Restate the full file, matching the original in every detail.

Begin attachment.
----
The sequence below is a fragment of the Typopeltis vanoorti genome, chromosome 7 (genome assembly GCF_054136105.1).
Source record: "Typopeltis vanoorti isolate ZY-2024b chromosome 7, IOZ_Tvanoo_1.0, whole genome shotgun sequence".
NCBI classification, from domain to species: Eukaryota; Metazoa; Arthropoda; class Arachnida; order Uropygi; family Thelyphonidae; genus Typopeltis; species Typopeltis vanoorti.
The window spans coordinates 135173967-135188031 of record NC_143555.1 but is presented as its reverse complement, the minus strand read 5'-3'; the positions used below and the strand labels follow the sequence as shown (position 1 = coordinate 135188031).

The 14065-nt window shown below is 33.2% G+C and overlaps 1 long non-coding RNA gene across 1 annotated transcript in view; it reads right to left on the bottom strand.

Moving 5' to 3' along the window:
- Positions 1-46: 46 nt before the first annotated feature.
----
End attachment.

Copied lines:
The sequence below is a fragment of the Typopeltis vanoorti genome, chromosome 7 (genome assembly GCF_054136105.1).
Source record: "Typopeltis vanoorti isolate ZY-2024b chromosome 7, IOZ_Tvanoo_1.0, whole genome shotgun sequence".
NCBI classification, from domain to species: Eukaryota; Metazoa; Arthropoda; class Arachnida; order Uropygi; family Thelyphonidae; genus Typopeltis; species Typopeltis vanoorti.
The window spans coordinates 135173967-135188031 of record NC_143555.1 but is presented as its reverse complement, the minus strand read 5'-3'; the positions used below and the strand labels follow the sequence as shown (position 1 = coordinate 135188031).

The 14065-nt window shown below is 33.2% G+C and overlaps 1 long non-coding RNA gene across 1 annotated transcript in view; it reads right to left on the bottom strand.

Moving 5' to 3' along the window:
- Positions 1-46: 46 nt before the first annotated feature.